The USS Hornet fighters and dive bombers spent a fruitless morning. Commander Stan Ring lead Bombing 8, Scouting 8, and Fighting 8 exactly as directed and then searched to the south until fuel was critical and each squadron proceeded independently. Lt. Commander Russ Johnson leading Bombing 8 was unable to find the Hornet and landed on Midway, but 3 of the 14 aircraft had to ditch on the way for lack of fuel. Lieutenant Stan Ruehlow leading Fighting 8 remained determined to find the Hornet, but all had to ditch. That morning there were 29 empty seats in the Hornet ready room. Fifteen seats belonged to Torpedo 8 pilots slaughtered that morning by the Japanese. The 11 were for Bombing 8 that refueled at Midway and later returned to the Hornet.

The Japanese carrier task forces had withstood seven separate attacks without a single hit until Bombing 3 and Bombing 6 found the carriers. They arrived over the carriers while the Zero fighters were still at low altitude finishing off the last of the American torpedo bombers. The 17 planes of Commander Max Leslie’s Bombing 3 delivered three fatal hits to one carrier, probably the Soryu. For Bombing 6, Lieutenants Wade McClusky and Richard Best lead sections that obtained three hits on the Akagi and at least four hits on the Kaga. The Japanese task forces that had been impervious to harm for over three hours from 7AM to 10:23AM saw three of their heavy carriers turned into burning wreckage in six minutes. However, a price had to be paid. Max Leslie’s planes return safely, but Bombing 6 lost 8 of 18 two man crews.

There was still one heavy carrier unaccounted for, and at 3PM Lieutenant Sam Adams of Scouting 5 radioed Admiral Spruance its location. The Admiral had no fighters or torpedo bombers, but ordered Lieutenant Earl Gallaher aloft at 3:30PM to lead 24 planes from three dive bombers squadrons. A half hour later the Hornet launched 16 dive bombers lead by reserve Lieutenant Edgar Stebbins. These 40 aircraft encountered anti-aircraft fire, lighting attacks from Zeros, and superb evasive ship handling, but there were too many planes and bombs. At least four hits and many near misses transformed the Hiryu into the fourth blazing funeral pyre of the day.

There were attacks before and after at Midway costing the Japanese Combined Fleet other ships. However, the loss of these heavy four carriers achieved by the courage and sacrifice of these few men was lethal.

One could easily paraphrase Winston Churchill to say never have so many owed so much to so few. Not counting the B-17’s, about 370 flyers attacked the Japanese in around 180 aircraft of which nearly 90 were lost resulting in about 190 deaths. Walter Lord and Gordon W. Prange considered this an incredible, miraculous victory. For Mitsuo Fuchida and Masatake Okumiya, it was the battle that doomed Japan.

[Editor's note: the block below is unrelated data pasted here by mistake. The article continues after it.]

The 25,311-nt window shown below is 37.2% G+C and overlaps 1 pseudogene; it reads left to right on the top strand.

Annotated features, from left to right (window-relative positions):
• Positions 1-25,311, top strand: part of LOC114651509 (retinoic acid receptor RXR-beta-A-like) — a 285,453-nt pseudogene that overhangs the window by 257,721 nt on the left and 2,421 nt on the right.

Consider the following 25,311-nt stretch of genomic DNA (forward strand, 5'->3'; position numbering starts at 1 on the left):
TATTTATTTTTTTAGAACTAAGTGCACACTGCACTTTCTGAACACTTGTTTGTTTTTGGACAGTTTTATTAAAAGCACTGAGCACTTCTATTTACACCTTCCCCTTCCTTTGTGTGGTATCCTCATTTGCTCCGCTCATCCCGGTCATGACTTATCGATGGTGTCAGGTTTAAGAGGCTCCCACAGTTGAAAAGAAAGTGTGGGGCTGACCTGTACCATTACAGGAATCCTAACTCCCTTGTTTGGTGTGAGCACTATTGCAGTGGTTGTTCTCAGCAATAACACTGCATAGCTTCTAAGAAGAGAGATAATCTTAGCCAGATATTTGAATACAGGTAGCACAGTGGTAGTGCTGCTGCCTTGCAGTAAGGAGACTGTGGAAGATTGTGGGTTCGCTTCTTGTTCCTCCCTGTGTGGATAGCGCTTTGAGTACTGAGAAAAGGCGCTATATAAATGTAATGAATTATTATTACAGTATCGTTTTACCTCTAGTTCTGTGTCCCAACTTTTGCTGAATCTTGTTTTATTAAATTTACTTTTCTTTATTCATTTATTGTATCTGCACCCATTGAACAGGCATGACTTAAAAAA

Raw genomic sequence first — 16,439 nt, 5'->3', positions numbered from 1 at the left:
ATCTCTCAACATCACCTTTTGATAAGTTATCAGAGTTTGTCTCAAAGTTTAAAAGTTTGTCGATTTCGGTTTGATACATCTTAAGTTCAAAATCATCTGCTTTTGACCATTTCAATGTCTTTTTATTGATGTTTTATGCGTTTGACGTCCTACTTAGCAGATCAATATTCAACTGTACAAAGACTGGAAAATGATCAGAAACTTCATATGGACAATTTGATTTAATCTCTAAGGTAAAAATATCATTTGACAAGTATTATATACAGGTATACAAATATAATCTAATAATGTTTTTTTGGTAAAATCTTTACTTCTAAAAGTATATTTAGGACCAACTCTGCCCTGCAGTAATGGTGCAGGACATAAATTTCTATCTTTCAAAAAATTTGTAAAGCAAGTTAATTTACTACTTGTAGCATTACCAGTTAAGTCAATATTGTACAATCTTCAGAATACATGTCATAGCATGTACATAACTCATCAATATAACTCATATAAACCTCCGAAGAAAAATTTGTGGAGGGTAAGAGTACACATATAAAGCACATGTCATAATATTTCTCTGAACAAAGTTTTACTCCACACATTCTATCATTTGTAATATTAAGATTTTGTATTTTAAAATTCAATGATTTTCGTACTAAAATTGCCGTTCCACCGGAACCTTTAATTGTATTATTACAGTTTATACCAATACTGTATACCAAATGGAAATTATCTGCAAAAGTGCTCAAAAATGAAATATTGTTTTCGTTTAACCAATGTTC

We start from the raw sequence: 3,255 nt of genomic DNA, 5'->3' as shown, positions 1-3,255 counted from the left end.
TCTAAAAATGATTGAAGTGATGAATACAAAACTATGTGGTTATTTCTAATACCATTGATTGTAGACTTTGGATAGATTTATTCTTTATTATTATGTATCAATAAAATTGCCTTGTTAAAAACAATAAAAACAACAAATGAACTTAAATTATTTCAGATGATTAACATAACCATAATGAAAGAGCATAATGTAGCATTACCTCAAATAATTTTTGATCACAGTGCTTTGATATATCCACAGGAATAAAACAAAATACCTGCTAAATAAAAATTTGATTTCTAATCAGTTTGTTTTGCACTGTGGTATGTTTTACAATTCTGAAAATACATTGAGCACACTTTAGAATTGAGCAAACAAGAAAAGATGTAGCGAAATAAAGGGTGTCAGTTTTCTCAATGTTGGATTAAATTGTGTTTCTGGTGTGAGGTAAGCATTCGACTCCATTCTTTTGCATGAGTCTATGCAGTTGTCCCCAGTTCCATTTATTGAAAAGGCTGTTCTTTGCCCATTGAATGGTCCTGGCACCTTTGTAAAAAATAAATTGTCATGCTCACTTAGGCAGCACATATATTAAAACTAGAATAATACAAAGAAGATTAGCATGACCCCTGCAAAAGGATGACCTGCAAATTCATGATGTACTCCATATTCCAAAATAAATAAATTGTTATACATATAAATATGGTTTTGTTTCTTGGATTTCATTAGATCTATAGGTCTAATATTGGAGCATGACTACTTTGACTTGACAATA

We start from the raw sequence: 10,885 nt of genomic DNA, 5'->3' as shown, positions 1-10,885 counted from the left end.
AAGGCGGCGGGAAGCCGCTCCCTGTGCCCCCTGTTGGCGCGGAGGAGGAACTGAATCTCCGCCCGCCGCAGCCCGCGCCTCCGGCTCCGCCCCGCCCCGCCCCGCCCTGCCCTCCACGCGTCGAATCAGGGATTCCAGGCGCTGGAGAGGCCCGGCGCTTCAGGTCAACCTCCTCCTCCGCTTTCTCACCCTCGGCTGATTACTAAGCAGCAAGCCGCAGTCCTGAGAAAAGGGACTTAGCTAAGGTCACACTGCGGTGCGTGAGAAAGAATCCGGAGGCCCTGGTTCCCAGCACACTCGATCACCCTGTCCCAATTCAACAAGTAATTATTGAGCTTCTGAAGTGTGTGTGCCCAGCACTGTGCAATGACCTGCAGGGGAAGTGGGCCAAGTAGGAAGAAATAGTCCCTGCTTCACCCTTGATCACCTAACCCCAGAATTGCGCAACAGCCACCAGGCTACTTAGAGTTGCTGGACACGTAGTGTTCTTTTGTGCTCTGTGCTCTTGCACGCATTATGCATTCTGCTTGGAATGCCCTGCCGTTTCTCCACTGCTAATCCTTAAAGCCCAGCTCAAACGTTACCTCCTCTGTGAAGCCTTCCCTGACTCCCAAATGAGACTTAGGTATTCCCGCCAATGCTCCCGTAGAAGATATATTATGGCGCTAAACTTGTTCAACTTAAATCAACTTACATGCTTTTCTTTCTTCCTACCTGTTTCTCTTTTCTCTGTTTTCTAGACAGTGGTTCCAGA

TOPICS: History; Military/Veterans
KEYWORDS: midway; nimitz; pearlharbor; wwii
This narrative is probably not ready for prime time. Yet it is the 70th anniversary of the battle, and the other half-dozen posts I have seen do not focus on Chester Nimitz’s leadership or those so few, so determined flyers.
1 posted on 06/06/2012 9:14:05 AM PDT by Retain Mike
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To: Retain Mike

I am sorry I could not get my table to post correctly. The bottom line was 86 Japanese against 27 U.S. Navy ships.


2 posted on 06/06/2012 9:16:54 AM PDT by Retain Mike
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To: Retain Mike

Good summary. And today is D-Day Normandy plus 68 yrs. June 4-6 were powerful days for the brave men in combat.
God bless them and may their souls rest in the peace they so dearly earned.


3 posted on 06/06/2012 9:22:10 AM PDT by SPI-Man (Remember the battle of Midway and VT8. Thank you brave souls!)
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To: Retain Mike

“500 mph Zero fighters”

< shakes head>

More like 330....


4 posted on 06/06/2012 9:31:42 AM PDT by M1903A1 ("We shed all that is good and virtuous for that which is shoddy and sleazy... and call it progress")
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To: Retain Mike

http://www.youtube.com/watch?v=CSm055a0394

B-26 former crews remember Midway.

That bombers stall speed was about the same as the maximum speed you could drop their mark 13 torpedoes.


5 posted on 06/06/2012 9:40:13 AM PDT by Snickering Hound
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To: Retain Mike

Would have been impossible if not for the code breakers. We owe SO MUCH to those guys.


6 posted on 06/06/2012 9:42:36 AM PDT by DManA
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To: Retain Mike

I did like that you gave time frames of the action (3hrs 23 min. to sink 3 carriers) and the time of the subsequent afternoon attack that got Hiryu.

That perspective is sometimes forgotten in the longer, more detailed, book decsriptions of the battle.


7 posted on 06/06/2012 9:45:03 AM PDT by ngat
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To: Retain Mike

Excellent post: retailing parts of the Midway battle I never knew - the high loss rate among US pilots.


8 posted on 06/06/2012 9:47:36 AM PDT by agere_contra
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To: agere_contra